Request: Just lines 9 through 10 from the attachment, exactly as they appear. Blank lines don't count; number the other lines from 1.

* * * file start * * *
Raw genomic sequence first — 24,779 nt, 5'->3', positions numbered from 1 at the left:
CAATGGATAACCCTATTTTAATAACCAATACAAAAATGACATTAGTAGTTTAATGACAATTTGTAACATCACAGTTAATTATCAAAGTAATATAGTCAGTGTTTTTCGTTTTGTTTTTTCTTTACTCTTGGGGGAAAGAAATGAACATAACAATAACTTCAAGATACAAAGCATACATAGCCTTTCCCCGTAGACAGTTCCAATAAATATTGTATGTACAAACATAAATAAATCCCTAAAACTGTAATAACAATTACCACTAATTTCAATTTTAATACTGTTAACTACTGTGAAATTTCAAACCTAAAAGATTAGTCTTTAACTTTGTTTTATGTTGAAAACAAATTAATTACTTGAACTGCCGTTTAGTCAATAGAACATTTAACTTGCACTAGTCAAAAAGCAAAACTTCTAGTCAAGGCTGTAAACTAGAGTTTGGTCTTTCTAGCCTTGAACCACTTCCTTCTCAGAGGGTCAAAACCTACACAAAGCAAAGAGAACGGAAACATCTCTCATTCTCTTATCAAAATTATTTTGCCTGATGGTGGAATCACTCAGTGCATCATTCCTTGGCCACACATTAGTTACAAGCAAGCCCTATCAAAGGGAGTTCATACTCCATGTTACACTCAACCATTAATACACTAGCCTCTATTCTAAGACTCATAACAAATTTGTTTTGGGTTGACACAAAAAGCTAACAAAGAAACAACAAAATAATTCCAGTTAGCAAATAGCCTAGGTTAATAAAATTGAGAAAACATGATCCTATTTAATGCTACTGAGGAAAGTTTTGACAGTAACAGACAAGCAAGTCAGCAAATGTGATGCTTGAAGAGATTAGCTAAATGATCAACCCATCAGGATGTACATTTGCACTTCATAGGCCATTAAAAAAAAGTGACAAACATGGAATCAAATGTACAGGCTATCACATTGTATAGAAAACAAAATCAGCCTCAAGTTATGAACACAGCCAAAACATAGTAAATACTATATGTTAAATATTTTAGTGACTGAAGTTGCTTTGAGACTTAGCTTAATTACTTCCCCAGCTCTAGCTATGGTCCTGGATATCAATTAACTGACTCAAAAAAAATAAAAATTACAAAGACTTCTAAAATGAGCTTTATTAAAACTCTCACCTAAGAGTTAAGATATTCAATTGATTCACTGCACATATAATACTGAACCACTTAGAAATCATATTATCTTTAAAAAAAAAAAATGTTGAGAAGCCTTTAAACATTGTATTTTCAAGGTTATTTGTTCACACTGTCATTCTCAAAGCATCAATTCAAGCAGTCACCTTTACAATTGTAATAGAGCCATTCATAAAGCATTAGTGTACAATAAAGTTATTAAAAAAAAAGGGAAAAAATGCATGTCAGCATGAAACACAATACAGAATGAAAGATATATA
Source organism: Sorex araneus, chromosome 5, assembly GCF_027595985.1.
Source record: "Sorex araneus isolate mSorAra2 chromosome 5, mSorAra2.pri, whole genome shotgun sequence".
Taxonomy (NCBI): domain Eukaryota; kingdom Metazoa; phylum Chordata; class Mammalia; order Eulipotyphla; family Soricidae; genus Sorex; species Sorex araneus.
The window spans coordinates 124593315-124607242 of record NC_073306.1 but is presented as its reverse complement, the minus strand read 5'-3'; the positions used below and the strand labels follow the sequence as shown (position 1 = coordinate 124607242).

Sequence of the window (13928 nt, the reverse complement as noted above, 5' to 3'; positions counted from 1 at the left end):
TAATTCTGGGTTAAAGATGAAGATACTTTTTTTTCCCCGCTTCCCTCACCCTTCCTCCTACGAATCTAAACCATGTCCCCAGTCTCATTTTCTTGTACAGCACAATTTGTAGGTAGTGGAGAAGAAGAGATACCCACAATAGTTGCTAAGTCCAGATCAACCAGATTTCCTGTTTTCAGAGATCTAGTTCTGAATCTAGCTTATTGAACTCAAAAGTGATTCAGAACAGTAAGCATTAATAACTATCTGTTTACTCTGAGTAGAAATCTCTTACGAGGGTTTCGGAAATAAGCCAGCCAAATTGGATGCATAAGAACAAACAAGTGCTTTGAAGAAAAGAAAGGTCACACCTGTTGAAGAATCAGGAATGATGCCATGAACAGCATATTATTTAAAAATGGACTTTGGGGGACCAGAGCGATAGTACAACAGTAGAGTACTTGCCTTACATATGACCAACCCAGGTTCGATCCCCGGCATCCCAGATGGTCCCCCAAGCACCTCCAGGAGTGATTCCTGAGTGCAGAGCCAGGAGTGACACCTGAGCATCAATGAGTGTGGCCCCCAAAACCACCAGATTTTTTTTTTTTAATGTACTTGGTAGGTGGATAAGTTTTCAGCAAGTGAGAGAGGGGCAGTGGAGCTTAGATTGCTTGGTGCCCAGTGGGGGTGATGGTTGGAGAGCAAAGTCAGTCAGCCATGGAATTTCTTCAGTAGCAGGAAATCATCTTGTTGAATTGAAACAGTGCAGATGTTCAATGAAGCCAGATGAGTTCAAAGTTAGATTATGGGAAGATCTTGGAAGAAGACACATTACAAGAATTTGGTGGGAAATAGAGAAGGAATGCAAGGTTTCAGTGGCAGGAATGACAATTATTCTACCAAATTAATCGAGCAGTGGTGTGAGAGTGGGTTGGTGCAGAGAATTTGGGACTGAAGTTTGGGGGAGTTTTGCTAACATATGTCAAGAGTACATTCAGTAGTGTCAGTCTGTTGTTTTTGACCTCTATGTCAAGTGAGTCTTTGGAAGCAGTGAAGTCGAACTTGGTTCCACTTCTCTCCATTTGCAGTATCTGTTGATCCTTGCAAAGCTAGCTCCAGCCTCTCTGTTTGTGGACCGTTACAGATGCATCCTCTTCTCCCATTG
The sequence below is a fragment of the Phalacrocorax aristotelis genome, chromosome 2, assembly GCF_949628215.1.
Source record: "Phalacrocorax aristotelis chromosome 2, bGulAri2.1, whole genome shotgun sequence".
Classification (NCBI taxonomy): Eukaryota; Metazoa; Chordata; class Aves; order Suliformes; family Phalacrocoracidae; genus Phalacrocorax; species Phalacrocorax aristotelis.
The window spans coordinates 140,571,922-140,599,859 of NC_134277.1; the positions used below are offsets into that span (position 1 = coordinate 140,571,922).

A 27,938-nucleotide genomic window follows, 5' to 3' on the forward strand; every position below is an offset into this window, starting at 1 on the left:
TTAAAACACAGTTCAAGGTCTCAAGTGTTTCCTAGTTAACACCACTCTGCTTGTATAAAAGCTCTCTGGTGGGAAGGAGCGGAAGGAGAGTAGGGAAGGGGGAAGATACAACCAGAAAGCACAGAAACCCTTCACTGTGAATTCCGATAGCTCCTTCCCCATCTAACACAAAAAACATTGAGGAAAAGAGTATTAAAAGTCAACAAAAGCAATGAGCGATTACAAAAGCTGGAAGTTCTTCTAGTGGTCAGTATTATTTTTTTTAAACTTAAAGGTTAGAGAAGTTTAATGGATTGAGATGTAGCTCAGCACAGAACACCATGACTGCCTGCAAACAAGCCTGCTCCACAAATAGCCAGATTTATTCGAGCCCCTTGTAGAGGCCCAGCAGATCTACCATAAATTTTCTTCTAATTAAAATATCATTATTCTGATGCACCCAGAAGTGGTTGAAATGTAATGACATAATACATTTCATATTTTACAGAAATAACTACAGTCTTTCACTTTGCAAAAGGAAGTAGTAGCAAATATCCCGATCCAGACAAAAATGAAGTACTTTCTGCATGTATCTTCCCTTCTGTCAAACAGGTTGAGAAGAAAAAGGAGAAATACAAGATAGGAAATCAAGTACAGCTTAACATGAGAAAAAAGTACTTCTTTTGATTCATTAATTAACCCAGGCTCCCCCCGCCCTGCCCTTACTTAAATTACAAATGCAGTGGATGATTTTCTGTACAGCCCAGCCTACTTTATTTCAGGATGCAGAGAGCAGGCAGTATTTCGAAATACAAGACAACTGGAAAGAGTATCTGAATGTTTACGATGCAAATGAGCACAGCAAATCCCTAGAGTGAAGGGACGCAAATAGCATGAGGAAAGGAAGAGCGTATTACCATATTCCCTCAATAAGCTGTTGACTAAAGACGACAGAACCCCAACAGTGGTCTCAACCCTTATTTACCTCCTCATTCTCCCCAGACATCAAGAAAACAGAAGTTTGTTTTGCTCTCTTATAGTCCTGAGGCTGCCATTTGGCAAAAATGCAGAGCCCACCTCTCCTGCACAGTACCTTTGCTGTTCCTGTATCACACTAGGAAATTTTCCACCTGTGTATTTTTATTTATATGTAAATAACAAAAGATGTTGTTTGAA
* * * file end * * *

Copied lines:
The sequence below is a fragment of the Phalacrocorax aristotelis genome, chromosome 2, assembly GCF_949628215.1.
Source record: "Phalacrocorax aristotelis chromosome 2, bGulAri2.1, whole genome shotgun sequence".